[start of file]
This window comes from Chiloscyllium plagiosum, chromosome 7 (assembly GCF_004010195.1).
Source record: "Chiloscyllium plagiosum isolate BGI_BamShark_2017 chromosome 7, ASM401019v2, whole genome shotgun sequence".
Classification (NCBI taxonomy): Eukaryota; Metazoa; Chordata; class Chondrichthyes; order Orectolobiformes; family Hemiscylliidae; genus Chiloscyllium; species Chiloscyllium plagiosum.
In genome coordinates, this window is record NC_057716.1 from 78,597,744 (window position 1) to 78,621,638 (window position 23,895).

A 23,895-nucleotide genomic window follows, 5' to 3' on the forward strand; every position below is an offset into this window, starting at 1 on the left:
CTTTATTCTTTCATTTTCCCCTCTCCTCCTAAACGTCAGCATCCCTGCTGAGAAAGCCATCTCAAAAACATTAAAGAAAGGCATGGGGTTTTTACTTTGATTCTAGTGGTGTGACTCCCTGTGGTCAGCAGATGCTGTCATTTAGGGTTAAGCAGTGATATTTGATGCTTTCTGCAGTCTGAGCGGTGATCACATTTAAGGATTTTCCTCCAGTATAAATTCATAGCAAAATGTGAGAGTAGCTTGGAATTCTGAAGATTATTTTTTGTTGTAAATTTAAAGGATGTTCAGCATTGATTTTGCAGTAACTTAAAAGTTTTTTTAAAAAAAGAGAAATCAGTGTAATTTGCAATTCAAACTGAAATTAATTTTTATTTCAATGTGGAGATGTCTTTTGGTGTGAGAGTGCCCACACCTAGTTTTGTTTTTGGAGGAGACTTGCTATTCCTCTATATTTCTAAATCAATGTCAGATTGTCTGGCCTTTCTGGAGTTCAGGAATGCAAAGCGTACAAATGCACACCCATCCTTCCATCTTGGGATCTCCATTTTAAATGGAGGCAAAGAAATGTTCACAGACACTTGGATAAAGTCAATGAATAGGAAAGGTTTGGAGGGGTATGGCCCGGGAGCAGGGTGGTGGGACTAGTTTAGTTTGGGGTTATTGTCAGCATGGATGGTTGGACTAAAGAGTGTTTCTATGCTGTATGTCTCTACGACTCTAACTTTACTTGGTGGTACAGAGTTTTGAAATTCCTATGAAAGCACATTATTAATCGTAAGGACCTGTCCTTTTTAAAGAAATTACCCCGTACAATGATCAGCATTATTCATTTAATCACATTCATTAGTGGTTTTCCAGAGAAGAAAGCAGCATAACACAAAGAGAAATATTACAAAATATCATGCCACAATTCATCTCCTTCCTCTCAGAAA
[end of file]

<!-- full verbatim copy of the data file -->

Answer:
This window comes from Chiloscyllium plagiosum, chromosome 7 (assembly GCF_004010195.1).
Source record: "Chiloscyllium plagiosum isolate BGI_BamShark_2017 chromosome 7, ASM401019v2, whole genome shotgun sequence".
Classification (NCBI taxonomy): Eukaryota; Metazoa; Chordata; class Chondrichthyes; order Orectolobiformes; family Hemiscylliidae; genus Chiloscyllium; species Chiloscyllium plagiosum.
In genome coordinates, this window is record NC_057716.1 from 78,597,744 (window position 1) to 78,621,638 (window position 23,895).

A 23,895-nucleotide genomic window follows, 5' to 3' on the forward strand; every position below is an offset into this window, starting at 1 on the left:
CTTTATTCTTTCATTTTCCCCTCTCCTCCTAAACGTCAGCATCCCTGCTGAGAAAGCCATCTCAAAAACATTAAAGAAAGGCATGGGGTTTTTACTTTGATTCTAGTGGTGTGACTCCCTGTGGTCAGCAGATGCTGTCATTTAGGGTTAAGCAGTGATATTTGATGCTTTCTGCAGTCTGAGCGGTGATCACATTTAAGGATTTTCCTCCAGTATAAATTCATAGCAAAATGTGAGAGTAGCTTGGAATTCTGAAGATTATTTTTTGTTGTAAATTTAAAGGATGTTCAGCATTGATTTTGCAGTAACTTAAAAGTTTTTTTAAAAAAAGAGAAATCAGTGTAATTTGCAATTCAAACTGAAATTAATTTTTATTTCAATGTGGAGATGTCTTTTGGTGTGAGAGTGCCCACACCTAGTTTTGTTTTTGGAGGAGACTTGCTATTCCTCTATATTTCTAAATCAATGTCAGATTGTCTGGCCTTTCTGGAGTTCAGGAATGCAAAGCGTACAAATGCACACCCATCCTTCCATCTTGGGATCTCCATTTTAAATGGAGGCAAAGAAATGTTCACAGACACTTGGATAAAGTCAATGAATAGGAAAGGTTTGGAGGGGTATGGCCCGGGAGCAGGGTGGTGGGACTAGTTTAGTTTGGGGTTATTGTCAGCATGGATGGTTGGACTAAAGAGTGTTTCTATGCTGTATGTCTCTACGACTCTAACTTTACTTGGTGGTACAGAGTTTTGAAATTCCTATGAAAGCACATTATTAATCGTAAGGACCTGTCCTTTTTAAAGAAATTACCCCGTACAATGATCAGCATTATTCATTTAATCACATTCATTAGTGGTTTTCCAGAGAAGAAAGCAGCATAACACAAAGAGAAATATTACAAAATATCATGCCACAATTCATCTCCTTCCTCTCAGAAA